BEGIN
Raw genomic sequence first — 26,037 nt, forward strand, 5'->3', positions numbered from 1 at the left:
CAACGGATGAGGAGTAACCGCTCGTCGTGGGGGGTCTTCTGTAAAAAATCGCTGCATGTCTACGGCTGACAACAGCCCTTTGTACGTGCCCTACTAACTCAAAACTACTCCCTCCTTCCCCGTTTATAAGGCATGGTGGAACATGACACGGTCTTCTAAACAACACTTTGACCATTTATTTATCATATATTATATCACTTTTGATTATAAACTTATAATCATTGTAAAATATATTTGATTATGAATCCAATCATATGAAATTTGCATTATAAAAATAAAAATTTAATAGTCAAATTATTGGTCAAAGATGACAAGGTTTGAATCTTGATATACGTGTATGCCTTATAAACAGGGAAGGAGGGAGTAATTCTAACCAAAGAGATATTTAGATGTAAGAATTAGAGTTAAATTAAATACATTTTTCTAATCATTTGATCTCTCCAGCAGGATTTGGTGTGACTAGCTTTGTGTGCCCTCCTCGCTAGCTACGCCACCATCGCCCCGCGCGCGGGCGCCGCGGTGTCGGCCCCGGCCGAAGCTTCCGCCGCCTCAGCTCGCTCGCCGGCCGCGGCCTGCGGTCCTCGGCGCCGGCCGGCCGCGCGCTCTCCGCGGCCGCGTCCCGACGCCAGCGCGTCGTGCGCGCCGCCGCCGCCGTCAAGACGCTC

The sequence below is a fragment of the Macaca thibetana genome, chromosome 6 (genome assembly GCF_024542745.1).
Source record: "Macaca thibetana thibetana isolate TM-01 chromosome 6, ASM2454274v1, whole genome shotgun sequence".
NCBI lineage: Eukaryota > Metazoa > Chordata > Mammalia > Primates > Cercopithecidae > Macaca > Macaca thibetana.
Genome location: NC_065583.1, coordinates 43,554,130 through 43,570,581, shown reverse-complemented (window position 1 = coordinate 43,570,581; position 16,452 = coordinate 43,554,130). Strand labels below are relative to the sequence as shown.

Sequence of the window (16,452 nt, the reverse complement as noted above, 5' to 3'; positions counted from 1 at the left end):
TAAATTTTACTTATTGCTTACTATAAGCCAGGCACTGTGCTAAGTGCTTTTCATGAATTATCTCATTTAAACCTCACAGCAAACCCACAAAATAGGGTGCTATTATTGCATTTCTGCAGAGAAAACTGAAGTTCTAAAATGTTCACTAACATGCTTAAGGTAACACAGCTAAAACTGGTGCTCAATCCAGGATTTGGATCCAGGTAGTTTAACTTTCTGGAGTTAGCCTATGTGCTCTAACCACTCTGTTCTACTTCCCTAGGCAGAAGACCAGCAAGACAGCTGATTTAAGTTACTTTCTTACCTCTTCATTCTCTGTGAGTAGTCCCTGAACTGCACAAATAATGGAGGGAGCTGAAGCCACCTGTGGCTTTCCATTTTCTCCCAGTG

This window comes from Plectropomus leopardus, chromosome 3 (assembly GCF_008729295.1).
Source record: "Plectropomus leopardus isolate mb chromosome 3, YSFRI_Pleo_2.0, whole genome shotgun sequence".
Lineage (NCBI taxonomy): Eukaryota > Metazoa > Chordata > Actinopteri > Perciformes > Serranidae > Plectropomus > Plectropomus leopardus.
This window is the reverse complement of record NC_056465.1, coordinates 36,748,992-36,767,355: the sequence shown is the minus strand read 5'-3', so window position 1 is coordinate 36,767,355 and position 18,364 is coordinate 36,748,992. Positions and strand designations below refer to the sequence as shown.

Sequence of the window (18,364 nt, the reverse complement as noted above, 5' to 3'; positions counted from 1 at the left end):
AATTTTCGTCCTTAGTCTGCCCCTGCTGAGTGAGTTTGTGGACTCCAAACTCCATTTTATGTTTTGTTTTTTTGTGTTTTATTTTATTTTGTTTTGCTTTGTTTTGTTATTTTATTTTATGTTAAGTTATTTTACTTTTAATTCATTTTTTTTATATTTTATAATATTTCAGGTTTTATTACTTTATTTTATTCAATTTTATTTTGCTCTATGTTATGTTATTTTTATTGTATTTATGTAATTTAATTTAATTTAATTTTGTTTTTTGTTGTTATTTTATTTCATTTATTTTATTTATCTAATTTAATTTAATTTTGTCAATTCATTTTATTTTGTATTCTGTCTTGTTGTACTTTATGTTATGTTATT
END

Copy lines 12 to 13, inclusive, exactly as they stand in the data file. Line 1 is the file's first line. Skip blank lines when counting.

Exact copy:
This window is the reverse complement of record NC_056465.1, coordinates 36,748,992-36,767,355: the sequence shown is the minus strand read 5'-3', so window position 1 is coordinate 36,767,355 and position 18,364 is coordinate 36,748,992. Positions and strand designations below refer to the sequence as shown.

Sequence of the window (18,364 nt, the reverse complement as noted above, 5' to 3'; positions counted from 1 at the left end):